Now that winters fast approaching we are inclined to skip those morning jogs and hit the gym instead. The warmth and brightness of a gym is far more appealing during those dark, dreary winter months. BUT the risk of weights-related injuries increase two-fold. And a common one that walks through our doors at Physios of Mt Eliza is ‘Shoulder Impingement.’
Shoulder impingement is not a structural problem but a functional one. It causes sharp pain when elevating your arm to or above shoulder height which refers to the lateral (outside) arm. Other movements that may become limited include bringing your hand behind your back or across the front of your body.
To understand how the pain occurs you need to be able to picture the anatomy of the shoulder.
Our rotator cuff tendons run under a small bony arc called the acromion. The space, also known as the subacromial space, for the rotator cuff to run through is already tiny. This is because you’ve also got a bursa in the subacromial space. The bursa is a sac filled with fluid that allows the rotator cuff tendons to run through this space without friction against the bone.
So when we start doing weights with bad posture or start getting tight in certain areas as a result of weight training, that space becomes even smaller. Gradually as we continue with poor technique or weights that are too heavy for our ability it causes the space to decrease to the point where the acromion impinges the rotator cuff and the bursa thus causing us pain. And that is known as shoulder impingement.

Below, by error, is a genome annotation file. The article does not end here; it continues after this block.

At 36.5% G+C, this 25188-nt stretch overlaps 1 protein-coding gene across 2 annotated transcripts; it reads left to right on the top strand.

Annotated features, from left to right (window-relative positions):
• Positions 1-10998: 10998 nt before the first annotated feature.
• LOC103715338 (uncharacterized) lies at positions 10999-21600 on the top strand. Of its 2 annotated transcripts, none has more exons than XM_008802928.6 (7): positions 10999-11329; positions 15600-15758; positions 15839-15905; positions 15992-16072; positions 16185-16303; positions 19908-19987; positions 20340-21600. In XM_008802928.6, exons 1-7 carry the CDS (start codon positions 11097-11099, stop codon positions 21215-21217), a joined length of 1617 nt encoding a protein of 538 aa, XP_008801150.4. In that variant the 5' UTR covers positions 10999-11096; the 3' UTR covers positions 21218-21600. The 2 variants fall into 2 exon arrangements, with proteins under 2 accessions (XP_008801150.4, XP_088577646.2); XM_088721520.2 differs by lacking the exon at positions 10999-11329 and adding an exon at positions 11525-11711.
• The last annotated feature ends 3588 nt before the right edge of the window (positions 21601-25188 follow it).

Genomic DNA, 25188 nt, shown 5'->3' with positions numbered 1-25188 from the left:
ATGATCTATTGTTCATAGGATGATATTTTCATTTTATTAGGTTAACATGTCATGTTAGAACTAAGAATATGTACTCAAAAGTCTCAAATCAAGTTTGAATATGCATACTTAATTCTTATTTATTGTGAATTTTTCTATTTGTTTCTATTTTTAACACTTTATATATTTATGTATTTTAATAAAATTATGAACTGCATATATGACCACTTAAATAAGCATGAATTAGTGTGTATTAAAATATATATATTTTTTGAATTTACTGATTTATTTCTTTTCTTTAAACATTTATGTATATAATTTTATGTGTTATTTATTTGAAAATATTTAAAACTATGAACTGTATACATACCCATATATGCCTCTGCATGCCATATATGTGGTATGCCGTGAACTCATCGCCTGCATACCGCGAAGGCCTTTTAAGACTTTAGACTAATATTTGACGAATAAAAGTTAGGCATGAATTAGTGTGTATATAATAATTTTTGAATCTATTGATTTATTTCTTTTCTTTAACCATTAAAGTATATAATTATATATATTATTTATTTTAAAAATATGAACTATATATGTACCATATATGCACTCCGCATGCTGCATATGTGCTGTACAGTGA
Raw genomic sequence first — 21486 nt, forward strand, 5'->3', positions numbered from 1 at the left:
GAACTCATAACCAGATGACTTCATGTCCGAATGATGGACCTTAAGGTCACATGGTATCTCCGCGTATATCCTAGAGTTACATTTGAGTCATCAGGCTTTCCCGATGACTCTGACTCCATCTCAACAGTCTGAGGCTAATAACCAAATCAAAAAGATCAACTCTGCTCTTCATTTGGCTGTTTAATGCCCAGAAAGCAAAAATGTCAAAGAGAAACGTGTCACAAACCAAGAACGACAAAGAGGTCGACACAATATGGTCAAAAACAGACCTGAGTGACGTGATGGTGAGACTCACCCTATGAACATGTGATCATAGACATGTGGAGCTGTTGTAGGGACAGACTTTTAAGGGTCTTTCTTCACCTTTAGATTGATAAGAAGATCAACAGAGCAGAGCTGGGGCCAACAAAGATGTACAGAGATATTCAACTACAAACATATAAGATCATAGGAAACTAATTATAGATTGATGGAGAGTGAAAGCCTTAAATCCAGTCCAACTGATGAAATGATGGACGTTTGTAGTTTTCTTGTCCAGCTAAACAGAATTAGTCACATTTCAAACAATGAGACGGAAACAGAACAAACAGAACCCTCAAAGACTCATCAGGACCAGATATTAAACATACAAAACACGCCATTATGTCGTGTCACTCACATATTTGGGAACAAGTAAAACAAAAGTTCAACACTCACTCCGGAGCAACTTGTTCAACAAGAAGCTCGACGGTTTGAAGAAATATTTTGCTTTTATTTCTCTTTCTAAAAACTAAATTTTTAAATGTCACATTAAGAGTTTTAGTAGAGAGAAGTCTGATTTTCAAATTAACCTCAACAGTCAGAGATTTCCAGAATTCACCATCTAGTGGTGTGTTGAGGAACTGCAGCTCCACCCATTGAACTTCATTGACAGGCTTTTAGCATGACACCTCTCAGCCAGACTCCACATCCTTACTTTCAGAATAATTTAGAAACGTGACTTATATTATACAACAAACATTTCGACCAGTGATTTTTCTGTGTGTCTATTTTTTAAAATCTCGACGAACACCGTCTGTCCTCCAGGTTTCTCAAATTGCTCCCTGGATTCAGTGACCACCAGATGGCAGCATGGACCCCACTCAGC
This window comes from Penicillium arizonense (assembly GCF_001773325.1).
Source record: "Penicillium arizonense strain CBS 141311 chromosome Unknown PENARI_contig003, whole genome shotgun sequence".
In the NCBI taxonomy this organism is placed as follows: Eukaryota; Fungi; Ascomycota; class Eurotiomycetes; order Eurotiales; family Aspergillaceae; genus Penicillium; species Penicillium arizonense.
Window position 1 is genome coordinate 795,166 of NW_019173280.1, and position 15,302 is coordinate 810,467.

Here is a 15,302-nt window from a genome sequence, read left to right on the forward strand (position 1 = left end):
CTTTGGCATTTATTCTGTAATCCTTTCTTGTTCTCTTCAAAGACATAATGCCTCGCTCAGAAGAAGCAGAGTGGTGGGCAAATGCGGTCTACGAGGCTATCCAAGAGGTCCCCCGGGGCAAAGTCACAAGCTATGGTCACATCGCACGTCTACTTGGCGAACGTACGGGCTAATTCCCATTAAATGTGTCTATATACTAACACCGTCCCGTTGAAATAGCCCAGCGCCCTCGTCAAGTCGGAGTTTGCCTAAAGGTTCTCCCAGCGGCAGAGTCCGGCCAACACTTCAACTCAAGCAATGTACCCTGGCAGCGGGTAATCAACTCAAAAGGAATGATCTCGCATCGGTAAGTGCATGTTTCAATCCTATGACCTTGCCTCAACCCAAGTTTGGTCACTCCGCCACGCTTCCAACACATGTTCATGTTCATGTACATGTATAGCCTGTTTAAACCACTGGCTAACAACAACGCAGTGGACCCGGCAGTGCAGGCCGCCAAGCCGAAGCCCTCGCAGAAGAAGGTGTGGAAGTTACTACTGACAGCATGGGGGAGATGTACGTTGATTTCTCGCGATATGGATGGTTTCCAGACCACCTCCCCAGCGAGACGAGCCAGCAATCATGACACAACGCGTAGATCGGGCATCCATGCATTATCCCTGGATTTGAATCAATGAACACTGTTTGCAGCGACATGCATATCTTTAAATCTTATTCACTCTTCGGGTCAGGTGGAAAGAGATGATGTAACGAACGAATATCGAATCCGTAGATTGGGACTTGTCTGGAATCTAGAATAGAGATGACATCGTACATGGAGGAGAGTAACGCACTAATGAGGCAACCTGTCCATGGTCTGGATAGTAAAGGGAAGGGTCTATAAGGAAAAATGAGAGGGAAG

Try lift your arm while your slouching. Pretty difficult hey?!
Helpful tips to avoid shoulder impingement:
- Start by using light weights and every 4-6 weeks increase the weights to the next level
- Its all about your technique and if unsure ask a personal trainer to guide you
- Shoulders need to be pulled back to open up your neck and chest region. This will set your shoulder blades in the correct spot to work more efficiently.
- Stretching is just as important as strengthening. Stretching your upper back, neck and pecs will allow you to keep a good posture. Look for the stretch posters on the wall of the gym or ask a personal trainer to guide you.
If any of these symptoms sound like what your experiencing please contact our experienced physiotherapists for proper assessment and treatment. Or if your in need of technique advice our physiotherapists are experts in technique training.
For more information or to make an appointment with one of our experienced Physiotherapists, contact the clinic on 9775 4000.